A recent study linked a massive solar storm to a four-decade-old naval mystery.
Sea mines that mysteriously detonated in 1972 are now being linked to a large solar flare.
On Aug. 4, 1972, U.S. pilots buzzing near the Haiphong harbor in North Vietnam began seeing something rather off-putting in the water below. Numerous sea mines began mysteriously exploding — untouched and unwarranted.
Now, over four decades removed from the event, researchers have dug into the mystery and linked the detonation of the mines to a massive solar storm, according to a recent commentary in the journal Space Weather.
The group, led by the University of Colorado's Delores Kipp, suggested that the abnormally strong solar storm was powerful enough to trigger magnetic sensors in the mines, which were rigged to trip in response to magnetic, acoustic and pressure signatures given off by passing ships.
Knipp served 22 years in the U.S. Air Force and always had a "passion for rooting around in dark, dusty archives," she said in a CU news release. Her interest in the 1972 event was piqued when a colleague from NOAA's Space Weather Prediction Center mentioned that he saw a mixed group of navy men and others in dark suits visit with his boss.
While her colleague didn't know the extent of the meeting, he knew it dealt with a recent solar storm and the implications it had on the military.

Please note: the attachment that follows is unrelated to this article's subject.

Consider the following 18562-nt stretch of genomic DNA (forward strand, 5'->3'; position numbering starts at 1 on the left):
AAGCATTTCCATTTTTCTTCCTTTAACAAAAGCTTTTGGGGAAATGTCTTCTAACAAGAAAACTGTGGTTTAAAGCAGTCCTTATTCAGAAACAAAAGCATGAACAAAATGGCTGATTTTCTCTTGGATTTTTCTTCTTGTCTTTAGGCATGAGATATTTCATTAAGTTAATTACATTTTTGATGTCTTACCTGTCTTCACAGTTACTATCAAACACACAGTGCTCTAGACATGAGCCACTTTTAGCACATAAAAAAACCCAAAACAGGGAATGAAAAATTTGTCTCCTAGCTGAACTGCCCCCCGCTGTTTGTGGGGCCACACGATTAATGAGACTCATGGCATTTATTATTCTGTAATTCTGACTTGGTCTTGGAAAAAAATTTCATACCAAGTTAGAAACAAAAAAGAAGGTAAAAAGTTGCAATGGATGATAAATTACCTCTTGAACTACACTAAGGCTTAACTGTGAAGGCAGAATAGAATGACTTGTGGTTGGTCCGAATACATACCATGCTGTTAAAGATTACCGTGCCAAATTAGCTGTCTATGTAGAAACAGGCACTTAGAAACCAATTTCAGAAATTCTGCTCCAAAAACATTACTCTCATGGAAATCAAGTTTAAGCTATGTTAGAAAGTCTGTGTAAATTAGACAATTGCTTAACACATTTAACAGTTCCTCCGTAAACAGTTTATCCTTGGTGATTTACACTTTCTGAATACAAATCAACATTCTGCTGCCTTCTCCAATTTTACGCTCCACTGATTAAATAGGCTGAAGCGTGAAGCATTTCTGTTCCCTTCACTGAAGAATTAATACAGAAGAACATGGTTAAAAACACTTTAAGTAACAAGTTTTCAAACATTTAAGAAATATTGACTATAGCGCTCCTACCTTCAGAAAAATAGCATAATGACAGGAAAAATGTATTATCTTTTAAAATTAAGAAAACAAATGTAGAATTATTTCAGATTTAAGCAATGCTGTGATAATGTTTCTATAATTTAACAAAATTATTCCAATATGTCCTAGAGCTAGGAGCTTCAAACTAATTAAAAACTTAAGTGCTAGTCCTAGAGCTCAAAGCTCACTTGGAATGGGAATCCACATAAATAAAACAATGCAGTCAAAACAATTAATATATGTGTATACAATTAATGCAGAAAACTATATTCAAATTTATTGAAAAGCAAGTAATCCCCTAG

Knipp was able to track down a navy report declassified in 1990 that detailed sporadic and spontaneous detonation of dozens of sea mines in Asia.
What she wasn't expecting was for the naval report to link those detonations to solar activity.
“I started reading this report, and I said, ‘Wow, this really happened,’” said Knipp.
To get a better idea of the solar activity when the explosions were triggered, Knipp and her colleagues reached out to scientists in the U.S., Japan and Europe to track down reports, most of which had been filed away and gone untouched for some time.
What they obtained showed ground-based observations recorded four solar flares between Aug. 2-4. The third one was a monster that they think produced a coronal mass ejection, or massive expulsions of plasma and magnetic field from the sun, NOAA's Space Weather Prediction Center defines.
The typical time it takes for the Sun's ejection to reach the Earth is about three days. This one took 15 hours.
When the material blasted from the sun arrived, it trounced Earth's magnetosphere, triggering the sea mines and causing major fluctuations in northern U.S. and Canadian power grids.
To emphasize the sheer enormity of the 1972 solar storm, Knipp compared it to that of the 1859 Carrington event — an event NASA calls the mother of recorded solar storms.
"In the 160-year record of geomagnetic storms, the Carrington event is the biggest," David Hathaway, the solar physics lead at NASA's Marshall Space Flight Center, said in 2008.
Hathaway added that "the Carrington event sticks out as the biggest in 500 years and nearly twice as big as the runner-up," with little information known about the 1972 storm.
As for the 1972 solar storm, NASA holds it as legendary because it happened between the Apollo 16 and 17 missions.
The sea mine explosions should serve as a warning to society today, Knipp adds. With people far more dependent on satellites to carry communication and navigation, potential solar storms could cause major problems if a satellite were to be in the path of a flare.